So when House Democratic Caucus Chairman Hakeem Jeffries took the stage on Sept. 15, his assertion that his party “remained united” strained credulity. And it quickly became apparent that Democratic leaders might be blinking.
Lines in the sand are disappearing. First, Democrats said that the $3.4 trillion relief bill they passed in May should be the starting point for negotiation. In August, Pelosi said she’d take $1.2 trillion less. Jeffries, who represents hard-hit Brooklyn, New York, backtracked further, saying the party would go down to “at least” Pelosi’s lower number “and then try to find common ground at that point.”
Even as they said it was inadequate, Democratic leaders are getting closer to the Problem Solvers’ $1.5 trillion proposal, a funding level the White House has signaled it could accept. Then it’s not far to the $1.1 trillion Senate Majority Leader Mitch McConnell said he’d spend in July.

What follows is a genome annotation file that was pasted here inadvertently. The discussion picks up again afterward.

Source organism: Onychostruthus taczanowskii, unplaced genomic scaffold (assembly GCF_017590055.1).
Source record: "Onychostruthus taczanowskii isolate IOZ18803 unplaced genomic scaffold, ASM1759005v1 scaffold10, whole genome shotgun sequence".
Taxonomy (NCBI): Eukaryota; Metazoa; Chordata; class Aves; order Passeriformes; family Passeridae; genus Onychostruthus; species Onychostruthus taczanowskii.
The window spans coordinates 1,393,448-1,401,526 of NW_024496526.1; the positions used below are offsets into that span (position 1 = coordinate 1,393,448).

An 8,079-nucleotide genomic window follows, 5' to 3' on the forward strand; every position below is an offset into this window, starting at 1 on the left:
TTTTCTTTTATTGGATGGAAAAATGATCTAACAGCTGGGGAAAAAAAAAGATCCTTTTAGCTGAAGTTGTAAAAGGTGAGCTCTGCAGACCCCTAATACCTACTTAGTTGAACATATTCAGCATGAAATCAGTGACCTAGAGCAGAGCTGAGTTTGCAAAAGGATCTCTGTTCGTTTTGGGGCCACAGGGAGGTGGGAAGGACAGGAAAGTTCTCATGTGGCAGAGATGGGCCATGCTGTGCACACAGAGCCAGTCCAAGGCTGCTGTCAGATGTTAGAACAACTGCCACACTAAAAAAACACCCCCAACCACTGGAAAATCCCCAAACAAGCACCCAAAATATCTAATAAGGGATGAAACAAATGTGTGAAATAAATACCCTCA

One thing that stands in the way of a deal, now, is Democratic leaders’ reluctance to so publicly fold on the broader demands they made in the May bill they call the HEROES Act, with its $1 trillion for state and local governments and its rental and nutrition assistance, all of which Pelosi has previously deemed essential and nonnegotiable.
Judging by its inclusion in the Problem Solvers’ offering, Democrats might also have to accept liability protections for businesses, schools and health care providers that McConnell demands but that they have warned would allow businesses to ignore the dangers of the virus in order to reopen. That will be tough to swallow.